Review: Decrepisy – Emetic Communion
Man, do I love Vastum. But this review isn’t about Vastum—at least not quite—though at first you could be forgiven for conflating the two bands. Emerging with their first release, Emetic Communion, Decrepisy features former Vastum member Kyle House as well as veterans of Grave Dust, Bloodsoaked, VoidCeremony, and other venerable death metal acts. House, who moved to Portland from San Francisco before beginning this project, clearly still has some of that Bay Area ugliness to work through in his art. If you’re already into gnarled, chugging explorations of bodily effluvia, this is your logical next Bandcamp acquisition. Skirting the shorter songs and older-school production of other OSDM artists on the scene, Decrepisy has assembled something remarkable with Emetic Communion, at least if you’re looking for some old in your new, some vomit with your UTI.
Like House’s former bandmates, Decrepisy doesn’t skimp on length. Save an instrumental outro, each song runs well over 6 minutes. There’s plenty of time for noodling solos, sickly riffs, and jud-jud-juds throughout, and House handles the grunting with aplomb from behind his guitar. The rhythm section carries its share of the weight here, as well, with prolific drummer Charles Koryn blasting away through long sections of the record and driving each exploration of ugliness forward.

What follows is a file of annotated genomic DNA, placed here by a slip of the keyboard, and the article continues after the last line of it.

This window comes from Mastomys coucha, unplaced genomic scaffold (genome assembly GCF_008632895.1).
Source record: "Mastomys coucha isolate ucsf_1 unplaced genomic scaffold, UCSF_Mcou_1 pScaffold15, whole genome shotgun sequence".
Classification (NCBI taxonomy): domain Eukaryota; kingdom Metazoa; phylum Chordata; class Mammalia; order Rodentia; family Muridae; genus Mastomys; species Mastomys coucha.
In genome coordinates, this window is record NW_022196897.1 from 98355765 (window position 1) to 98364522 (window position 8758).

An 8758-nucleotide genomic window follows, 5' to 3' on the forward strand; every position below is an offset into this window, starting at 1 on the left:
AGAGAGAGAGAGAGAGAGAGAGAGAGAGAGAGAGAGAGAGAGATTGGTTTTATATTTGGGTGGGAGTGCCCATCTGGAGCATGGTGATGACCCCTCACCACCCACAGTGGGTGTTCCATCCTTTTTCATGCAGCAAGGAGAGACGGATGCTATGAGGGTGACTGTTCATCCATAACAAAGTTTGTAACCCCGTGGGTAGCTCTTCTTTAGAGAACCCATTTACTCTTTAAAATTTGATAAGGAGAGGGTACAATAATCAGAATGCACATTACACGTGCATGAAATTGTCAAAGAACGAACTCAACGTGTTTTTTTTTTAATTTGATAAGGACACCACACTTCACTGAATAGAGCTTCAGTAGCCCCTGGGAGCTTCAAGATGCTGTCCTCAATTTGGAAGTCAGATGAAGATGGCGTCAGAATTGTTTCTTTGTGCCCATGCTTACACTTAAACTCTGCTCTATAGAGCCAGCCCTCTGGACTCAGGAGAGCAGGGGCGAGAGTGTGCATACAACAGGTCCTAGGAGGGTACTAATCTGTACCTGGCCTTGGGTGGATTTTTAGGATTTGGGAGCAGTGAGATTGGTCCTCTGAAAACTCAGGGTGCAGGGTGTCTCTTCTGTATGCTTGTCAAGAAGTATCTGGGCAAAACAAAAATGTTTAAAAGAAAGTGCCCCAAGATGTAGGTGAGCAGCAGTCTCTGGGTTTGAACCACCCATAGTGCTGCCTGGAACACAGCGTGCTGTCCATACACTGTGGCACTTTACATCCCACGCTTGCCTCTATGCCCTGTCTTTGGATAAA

Album opener “Dissipating Form” starts things off right with an accented vocal sample claiming that “we’re going to become aware of our own death,” followed by the dolorous riffage you’d expect on a record like this. “Dissipating Form” is cool but not a standout. However, the following title track brings the heat, with a driving mid-tempo beat and burbling riffs that make its entire 8-minute runtime worth the listener’s attention.
The ideas get more original from here, as if percolating up from within the depths of Emetic Communion. The title track is full of recurring motifs and fantastic guitar work, and third track “Embodied Composition” likewise begins with guitar lines that bring to mind Vastum’s debut Carnal Law in the best possible way. Whirling riffs accompany the song through to its heavy, plodding end. This song, too, is on the longer side, running 6:28, yet it is the shortest vocal track on the record.
The album’s longest song is its fourth, “Abbatoir of Sorrow (Flesh Crucifix),” a doomier song than anything else on this LP. This track is the biggest departure from OSDM form, featuring church bells and chilling graveyard vibes that introduce a more dismal feeling to the record’s back half. At 10:34, this is one of the longest death metal tracks outside of Qrixkuor. Is it brutal and disgusting and full of good ideas? Absolutely. Is it engaging for its entire length? Mostly. Would it be better without getting bogged down between 6:00 and 7:00 in a meandering slow section? Personally, I’d say so. Taking song lengths to this extreme in death metal is a calculated risk, but without either more room to breathe (a sample, some drumless guitar work) or a more consistent deviation from death metal orthodoxy, “Abbatoir of Sorrow” feels a touch long.
“Anxiety Womb,” the album’s only instrumental track, sits at the tail end, a spooky outro for Emetic Communion that allows for a nice come-down from the puke-soaked odyssey you’ve just experienced. Like peers Vastum, Decrepisy creates a musical journey as delightful as it is wretched, as likely to make you want to windmill your hair or take a shower. You can’t call it derivative—rather, it’s adjacent. It’s also a preview of what Kyle House and co. are capable of, a remarkable debut from some very talented musicians. I’m looking forward to seeing them take further departures from their inspirations and find new ways to be revolting on Decrepisy’s next release.
Emetic Communion is out now on Bandcamp through Chaos Records.